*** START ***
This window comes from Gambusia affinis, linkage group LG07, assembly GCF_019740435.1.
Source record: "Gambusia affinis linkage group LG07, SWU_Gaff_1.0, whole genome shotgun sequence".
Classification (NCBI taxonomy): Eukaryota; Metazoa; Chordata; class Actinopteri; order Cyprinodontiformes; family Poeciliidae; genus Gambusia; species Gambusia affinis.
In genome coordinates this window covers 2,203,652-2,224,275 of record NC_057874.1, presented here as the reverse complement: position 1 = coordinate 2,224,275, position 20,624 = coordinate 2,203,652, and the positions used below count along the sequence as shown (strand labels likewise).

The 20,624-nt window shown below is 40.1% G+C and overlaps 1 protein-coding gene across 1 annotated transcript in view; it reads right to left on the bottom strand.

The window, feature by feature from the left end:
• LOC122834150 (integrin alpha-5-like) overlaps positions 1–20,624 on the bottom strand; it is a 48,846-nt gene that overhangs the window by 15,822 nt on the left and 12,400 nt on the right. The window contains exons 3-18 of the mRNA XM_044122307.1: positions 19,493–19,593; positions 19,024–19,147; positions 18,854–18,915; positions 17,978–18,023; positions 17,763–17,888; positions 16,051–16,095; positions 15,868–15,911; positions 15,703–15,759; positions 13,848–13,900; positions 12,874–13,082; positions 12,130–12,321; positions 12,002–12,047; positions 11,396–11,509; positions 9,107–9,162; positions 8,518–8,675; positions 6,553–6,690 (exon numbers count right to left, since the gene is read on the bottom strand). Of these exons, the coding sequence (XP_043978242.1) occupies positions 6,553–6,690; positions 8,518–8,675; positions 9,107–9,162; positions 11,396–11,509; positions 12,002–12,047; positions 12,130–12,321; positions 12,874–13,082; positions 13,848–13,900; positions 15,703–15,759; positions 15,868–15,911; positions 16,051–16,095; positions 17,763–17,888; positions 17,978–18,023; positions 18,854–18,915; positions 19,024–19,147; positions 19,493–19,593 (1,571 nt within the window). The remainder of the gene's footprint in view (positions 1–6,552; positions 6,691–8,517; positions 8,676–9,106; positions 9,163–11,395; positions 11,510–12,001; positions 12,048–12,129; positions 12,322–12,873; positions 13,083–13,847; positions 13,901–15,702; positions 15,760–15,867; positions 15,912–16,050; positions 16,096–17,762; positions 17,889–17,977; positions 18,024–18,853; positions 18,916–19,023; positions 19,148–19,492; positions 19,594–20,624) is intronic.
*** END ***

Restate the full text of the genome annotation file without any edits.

This window comes from Gambusia affinis, linkage group LG07, assembly GCF_019740435.1.
Source record: "Gambusia affinis linkage group LG07, SWU_Gaff_1.0, whole genome shotgun sequence".
Classification (NCBI taxonomy): Eukaryota; Metazoa; Chordata; class Actinopteri; order Cyprinodontiformes; family Poeciliidae; genus Gambusia; species Gambusia affinis.
In genome coordinates this window covers 2,203,652-2,224,275 of record NC_057874.1, presented here as the reverse complement: position 1 = coordinate 2,224,275, position 20,624 = coordinate 2,203,652, and the positions used below count along the sequence as shown (strand labels likewise).

The 20,624-nt window shown below is 40.1% G+C and overlaps 1 protein-coding gene across 1 annotated transcript in view; it reads right to left on the bottom strand.

The window, feature by feature from the left end:
• LOC122834150 (integrin alpha-5-like) overlaps positions 1–20,624 on the bottom strand; it is a 48,846-nt gene that overhangs the window by 15,822 nt on the left and 12,400 nt on the right. The window contains exons 3-18 of the mRNA XM_044122307.1: positions 19,493–19,593; positions 19,024–19,147; positions 18,854–18,915; positions 17,978–18,023; positions 17,763–17,888; positions 16,051–16,095; positions 15,868–15,911; positions 15,703–15,759; positions 13,848–13,900; positions 12,874–13,082; positions 12,130–12,321; positions 12,002–12,047; positions 11,396–11,509; positions 9,107–9,162; positions 8,518–8,675; positions 6,553–6,690 (exon numbers count right to left, since the gene is read on the bottom strand). Of these exons, the coding sequence (XP_043978242.1) occupies positions 6,553–6,690; positions 8,518–8,675; positions 9,107–9,162; positions 11,396–11,509; positions 12,002–12,047; positions 12,130–12,321; positions 12,874–13,082; positions 13,848–13,900; positions 15,703–15,759; positions 15,868–15,911; positions 16,051–16,095; positions 17,763–17,888; positions 17,978–18,023; positions 18,854–18,915; positions 19,024–19,147; positions 19,493–19,593 (1,571 nt within the window). The remainder of the gene's footprint in view (positions 1–6,552; positions 6,691–8,517; positions 8,676–9,106; positions 9,163–11,395; positions 11,510–12,001; positions 12,048–12,129; positions 12,322–12,873; positions 13,083–13,847; positions 13,901–15,702; positions 15,760–15,867; positions 15,912–16,050; positions 16,096–17,762; positions 17,889–17,977; positions 18,024–18,853; positions 18,916–19,023; positions 19,148–19,492; positions 19,594–20,624) is intronic.